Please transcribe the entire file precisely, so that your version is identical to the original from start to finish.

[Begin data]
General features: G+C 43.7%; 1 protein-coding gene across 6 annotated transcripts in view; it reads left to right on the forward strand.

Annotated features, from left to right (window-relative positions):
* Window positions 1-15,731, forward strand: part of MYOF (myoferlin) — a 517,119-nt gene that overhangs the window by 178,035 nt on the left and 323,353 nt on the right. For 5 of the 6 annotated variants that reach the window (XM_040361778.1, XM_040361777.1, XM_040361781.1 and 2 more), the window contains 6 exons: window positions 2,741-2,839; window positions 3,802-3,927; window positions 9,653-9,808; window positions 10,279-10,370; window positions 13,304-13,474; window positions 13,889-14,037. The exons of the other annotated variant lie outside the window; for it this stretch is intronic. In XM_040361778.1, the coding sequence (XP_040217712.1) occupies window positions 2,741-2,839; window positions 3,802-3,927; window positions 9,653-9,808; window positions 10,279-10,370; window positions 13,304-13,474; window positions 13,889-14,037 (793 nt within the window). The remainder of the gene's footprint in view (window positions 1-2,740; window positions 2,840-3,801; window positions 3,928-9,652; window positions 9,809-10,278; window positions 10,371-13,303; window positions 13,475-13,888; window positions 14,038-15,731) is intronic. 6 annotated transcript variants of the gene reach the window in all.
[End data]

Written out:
General features: G+C 43.7%; 1 protein-coding gene across 6 annotated transcripts in view; it reads left to right on the forward strand.

Annotated features, from left to right (window-relative positions):
* Window positions 1-15,731, forward strand: part of MYOF (myoferlin) — a 517,119-nt gene that overhangs the window by 178,035 nt on the left and 323,353 nt on the right. For 5 of the 6 annotated variants that reach the window (XM_040361778.1, XM_040361777.1, XM_040361781.1 and 2 more), the window contains 6 exons: window positions 2,741-2,839; window positions 3,802-3,927; window positions 9,653-9,808; window positions 10,279-10,370; window positions 13,304-13,474; window positions 13,889-14,037. The exons of the other annotated variant lie outside the window; for it this stretch is intronic. In XM_040361778.1, the coding sequence (XP_040217712.1) occupies window positions 2,741-2,839; window positions 3,802-3,927; window positions 9,653-9,808; window positions 10,279-10,370; window positions 13,304-13,474; window positions 13,889-14,037 (793 nt within the window). The remainder of the gene's footprint in view (window positions 1-2,740; window positions 2,840-3,801; window positions 3,928-9,652; window positions 9,809-10,278; window positions 10,371-13,303; window positions 13,475-13,888; window positions 14,038-15,731) is intronic. 6 annotated transcript variants of the gene reach the window in all.